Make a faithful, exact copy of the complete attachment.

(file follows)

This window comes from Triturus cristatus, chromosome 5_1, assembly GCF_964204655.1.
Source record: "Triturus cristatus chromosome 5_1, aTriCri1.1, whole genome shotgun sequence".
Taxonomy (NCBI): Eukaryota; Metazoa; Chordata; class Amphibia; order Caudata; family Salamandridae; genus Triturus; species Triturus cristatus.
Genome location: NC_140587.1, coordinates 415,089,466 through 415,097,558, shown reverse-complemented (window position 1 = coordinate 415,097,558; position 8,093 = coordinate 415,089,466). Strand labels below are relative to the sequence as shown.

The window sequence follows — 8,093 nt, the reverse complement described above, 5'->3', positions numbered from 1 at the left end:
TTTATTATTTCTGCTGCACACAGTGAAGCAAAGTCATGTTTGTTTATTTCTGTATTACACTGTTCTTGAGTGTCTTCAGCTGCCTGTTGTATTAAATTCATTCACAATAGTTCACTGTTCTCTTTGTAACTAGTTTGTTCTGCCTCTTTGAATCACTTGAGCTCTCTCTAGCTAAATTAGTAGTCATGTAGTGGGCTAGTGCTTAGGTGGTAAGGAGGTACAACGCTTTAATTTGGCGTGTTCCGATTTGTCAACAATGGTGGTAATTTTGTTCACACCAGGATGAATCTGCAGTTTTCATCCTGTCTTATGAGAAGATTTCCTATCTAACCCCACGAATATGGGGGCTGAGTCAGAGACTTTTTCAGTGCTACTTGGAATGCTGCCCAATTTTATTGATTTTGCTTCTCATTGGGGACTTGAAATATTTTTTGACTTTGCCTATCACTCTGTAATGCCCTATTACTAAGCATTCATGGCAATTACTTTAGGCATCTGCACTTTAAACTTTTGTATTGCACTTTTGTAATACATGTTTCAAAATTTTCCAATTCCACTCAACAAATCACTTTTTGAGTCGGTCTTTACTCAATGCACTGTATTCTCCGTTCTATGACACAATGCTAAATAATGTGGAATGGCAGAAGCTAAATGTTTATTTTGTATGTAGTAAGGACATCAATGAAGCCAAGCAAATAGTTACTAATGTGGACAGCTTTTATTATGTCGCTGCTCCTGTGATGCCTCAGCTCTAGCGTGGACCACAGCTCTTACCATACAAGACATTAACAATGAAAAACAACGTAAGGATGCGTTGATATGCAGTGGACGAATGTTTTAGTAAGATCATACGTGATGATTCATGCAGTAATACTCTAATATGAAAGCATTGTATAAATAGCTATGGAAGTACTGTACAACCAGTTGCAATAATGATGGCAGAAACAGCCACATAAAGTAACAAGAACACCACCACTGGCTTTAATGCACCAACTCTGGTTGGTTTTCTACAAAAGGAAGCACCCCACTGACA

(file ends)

This window comes from Triturus cristatus, chromosome 5_1, assembly GCF_964204655.1.
Source record: "Triturus cristatus chromosome 5_1, aTriCri1.1, whole genome shotgun sequence".
Taxonomy (NCBI): Eukaryota; Metazoa; Chordata; class Amphibia; order Caudata; family Salamandridae; genus Triturus; species Triturus cristatus.
Genome location: NC_140587.1, coordinates 415,089,466 through 415,097,558, shown reverse-complemented (window position 1 = coordinate 415,097,558; position 8,093 = coordinate 415,089,466). Strand labels below are relative to the sequence as shown.

The window sequence follows — 8,093 nt, the reverse complement described above, 5'->3', positions numbered from 1 at the left end:
TTTATTATTTCTGCTGCACACAGTGAAGCAAAGTCATGTTTGTTTATTTCTGTATTACACTGTTCTTGAGTGTCTTCAGCTGCCTGTTGTATTAAATTCATTCACAATAGTTCACTGTTCTCTTTGTAACTAGTTTGTTCTGCCTCTTTGAATCACTTGAGCTCTCTCTAGCTAAATTAGTAGTCATGTAGTGGGCTAGTGCTTAGGTGGTAAGGAGGTACAACGCTTTAATTTGGCGTGTTCCGATTTGTCAACAATGGTGGTAATTTTGTTCACACCAGGATGAATCTGCAGTTTTCATCCTGTCTTATGAGAAGATTTCCTATCTAACCCCACGAATATGGGGGCTGAGTCAGAGACTTTTTCAGTGCTACTTGGAATGCTGCCCAATTTTATTGATTTTGCTTCTCATTGGGGACTTGAAATATTTTTTGACTTTGCCTATCACTCTGTAATGCCCTATTACTAAGCATTCATGGCAATTACTTTAGGCATCTGCACTTTAAACTTTTGTATTGCACTTTTGTAATACATGTTTCAAAATTTTCCAATTCCACTCAACAAATCACTTTTTGAGTCGGTCTTTACTCAATGCACTGTATTCTCCGTTCTATGACACAATGCTAAATAATGTGGAATGGCAGAAGCTAAATGTTTATTTTGTATGTAGTAAGGACATCAATGAAGCCAAGCAAATAGTTACTAATGTGGACAGCTTTTATTATGTCGCTGCTCCTGTGATGCCTCAGCTCTAGCGTGGACCACAGCTCTTACCATACAAGACATTAACAATGAAAAACAACGTAAGGATGCGTTGATATGCAGTGGACGAATGTTTTAGTAAGATCATACGTGATGATTCATGCAGTAATACTCTAATATGAAAGCATTGTATAAATAGCTATGGAAGTACTGTACAACCAGTTGCAATAATGATGGCAGAAACAGCCACATAAAGTAACAAGAACACCACCACTGGCTTTAATGCACCAACTCTGGTTGGTTTTCTACAAAAGGAAGCACCCCACTGACA